His leg was severely infected. Infectious diseases specialist Kavita Bhavan, M.D., joined Capt. Gadomski’s care team. And within seven days he’d undergo three more emergency surgeries:
- Two to clear the infection by removing damaged skin, muscle, and bone (performed by Dr. Sathy)
- One to cover the wound with a healthy tissue flap transplanted from his calf, performed by UT Southwestern plastic surgeon Travis Boyd, M.D.
Removing Capt. Gadomski’s right soleus – the deepest calf muscle – Dr. Boyd transplanted it onto the right shin, filling and covering the sizeable hole in the leg. He then placed a skin graft over the muscle to give the shin a more natural look.
“He might not be able to run as fast or jump as high in the future, but the flap procedure was a great reconstructive option for his injury,” Dr. Boyd said. “He healed really well, and now he brags that he has a muscular shin.”
One more surgery to boot
The leg infection and subsequent surgeries meant another monthlong stay at Zale, where he continued to work with Jensine and Audry, lifting and powerwalking on the treadmill and regaining his strength. Halfway through a particularly intense workout, he noticed an odd clicking on the outer edge of his left ankle – and for the first time, that spot was feeling a little sore.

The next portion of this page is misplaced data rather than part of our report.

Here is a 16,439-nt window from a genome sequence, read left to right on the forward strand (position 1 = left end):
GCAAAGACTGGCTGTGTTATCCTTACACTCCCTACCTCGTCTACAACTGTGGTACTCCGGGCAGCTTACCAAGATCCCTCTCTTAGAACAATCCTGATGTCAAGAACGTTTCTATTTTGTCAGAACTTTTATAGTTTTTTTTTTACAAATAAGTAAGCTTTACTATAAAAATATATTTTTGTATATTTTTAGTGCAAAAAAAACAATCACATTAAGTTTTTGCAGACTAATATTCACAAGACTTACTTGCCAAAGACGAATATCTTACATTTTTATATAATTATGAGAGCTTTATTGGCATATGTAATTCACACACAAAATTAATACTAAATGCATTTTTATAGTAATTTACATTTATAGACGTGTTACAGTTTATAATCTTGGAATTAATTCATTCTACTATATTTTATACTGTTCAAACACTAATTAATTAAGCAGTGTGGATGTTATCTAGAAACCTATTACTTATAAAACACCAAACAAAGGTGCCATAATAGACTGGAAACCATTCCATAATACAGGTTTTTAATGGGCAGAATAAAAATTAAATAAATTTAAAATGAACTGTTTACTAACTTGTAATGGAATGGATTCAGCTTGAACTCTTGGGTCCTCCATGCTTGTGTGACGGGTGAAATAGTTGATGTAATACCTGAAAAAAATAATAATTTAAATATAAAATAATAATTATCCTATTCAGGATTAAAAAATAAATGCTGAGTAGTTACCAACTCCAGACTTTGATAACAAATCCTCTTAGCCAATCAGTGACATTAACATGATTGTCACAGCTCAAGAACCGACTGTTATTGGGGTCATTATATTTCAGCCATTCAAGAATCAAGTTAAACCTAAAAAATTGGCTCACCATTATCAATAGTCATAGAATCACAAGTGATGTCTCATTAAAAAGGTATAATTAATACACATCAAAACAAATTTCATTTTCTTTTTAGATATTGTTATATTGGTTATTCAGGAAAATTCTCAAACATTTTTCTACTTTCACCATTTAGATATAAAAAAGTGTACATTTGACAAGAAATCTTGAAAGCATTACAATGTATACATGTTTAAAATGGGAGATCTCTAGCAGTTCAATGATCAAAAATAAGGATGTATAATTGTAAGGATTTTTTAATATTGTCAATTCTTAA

Dr. Sathy examined it and suggested Capt. Gadomski see Dane Wukich, M.D., Chair of the Department of Orthopaedic Surgery at UT Southwestern and a nationally renowned foot and ankle specialist. When imaging showed damage to Capt. Gadomski’s peroneal tendons, which should have been supporting his ankle bones, Dr. Wukich said he wasn’t necessarily surprised.
“Trauma patients often have foot and ankle injuries that go unrecognized. If you aren’t weight-bearing, it is difficult to notice pain or functional difference right away,” said Dr. Wukich, who performed Capt. Gadomski’s 15th surgery, reconstructing the peroneal tendons and repairing his ankle’s support structures. Recovery would include six weeks in a walking boot.
Despite the setback, Capt. Gadomski dove headfirst into outpatient rehab three times a week after being discharged from Zale. He was more determined than ever to return to full duty in 2022, before the one-year anniversary of the explosion.
Capt. Gadomski’s toughness and resolve reminded Dr. Wukich of some of his special ops buddies from his military days.